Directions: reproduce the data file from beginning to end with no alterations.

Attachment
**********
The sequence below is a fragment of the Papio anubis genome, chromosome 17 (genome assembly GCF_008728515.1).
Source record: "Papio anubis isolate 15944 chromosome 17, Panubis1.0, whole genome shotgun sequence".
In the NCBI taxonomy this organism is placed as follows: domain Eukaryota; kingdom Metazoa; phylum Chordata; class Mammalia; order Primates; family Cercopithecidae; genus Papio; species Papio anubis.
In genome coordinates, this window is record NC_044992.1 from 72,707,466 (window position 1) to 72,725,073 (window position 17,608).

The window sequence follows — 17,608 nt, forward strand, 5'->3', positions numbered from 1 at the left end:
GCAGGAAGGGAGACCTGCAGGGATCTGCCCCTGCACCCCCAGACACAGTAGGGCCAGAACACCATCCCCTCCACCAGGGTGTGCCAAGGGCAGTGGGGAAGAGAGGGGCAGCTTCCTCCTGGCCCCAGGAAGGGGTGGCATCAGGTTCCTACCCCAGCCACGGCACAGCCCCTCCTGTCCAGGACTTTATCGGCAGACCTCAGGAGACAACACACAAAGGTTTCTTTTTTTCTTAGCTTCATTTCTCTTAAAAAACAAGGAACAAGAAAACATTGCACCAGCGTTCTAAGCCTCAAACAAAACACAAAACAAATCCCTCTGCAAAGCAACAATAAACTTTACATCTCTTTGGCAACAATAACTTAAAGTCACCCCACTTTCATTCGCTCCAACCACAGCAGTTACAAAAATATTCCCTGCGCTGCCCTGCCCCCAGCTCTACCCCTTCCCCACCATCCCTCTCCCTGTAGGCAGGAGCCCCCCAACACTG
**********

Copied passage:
The sequence below is a fragment of the Papio anubis genome, chromosome 17 (genome assembly GCF_008728515.1).
Source record: "Papio anubis isolate 15944 chromosome 17, Panubis1.0, whole genome shotgun sequence".
In the NCBI taxonomy this organism is placed as follows: domain Eukaryota; kingdom Metazoa; phylum Chordata; class Mammalia; order Primates; family Cercopithecidae; genus Papio; species Papio anubis.
In genome coordinates, this window is record NC_044992.1 from 72,707,466 (window position 1) to 72,725,073 (window position 17,608).

The window sequence follows — 17,608 nt, forward strand, 5'->3', positions numbered from 1 at the left end:
GCAGGAAGGGAGACCTGCAGGGATCTGCCCCTGCACCCCCAGACACAGTAGGGCCAGAACACCATCCCCTCCACCAGGGTGTGCCAAGGGCAGTGGGGAAGAGAGGGGCAGCTTCCTCCTGGCCCCAGGAAGGGGTGGCATCAGGTTCCTACCCCAGCCACGGCACAGCCCCTCCTGTCCAGGACTTTATCGGCAGACCTCAGGAGACAACACACAAAGGTTTCTTTTTTTCTTAGCTTCATTTCTCTTAAAAAACAAGGAACAAGAAAACATTGCACCAGCGTTCTAAGCCTCAAACAAAACACAAAACAAATCCCTCTGCAAAGCAACAATAAACTTTACATCTCTTTGGCAACAATAACTTAAAGTCACCCCACTTTCATTCGCTCCAACCACAGCAGTTACAAAAATATTCCCTGCGCTGCCCTGCCCCCAGCTCTACCCCTTCCCCACCATCCCTCTCCCTGTAGGCAGGAGCCCCCCAACACTG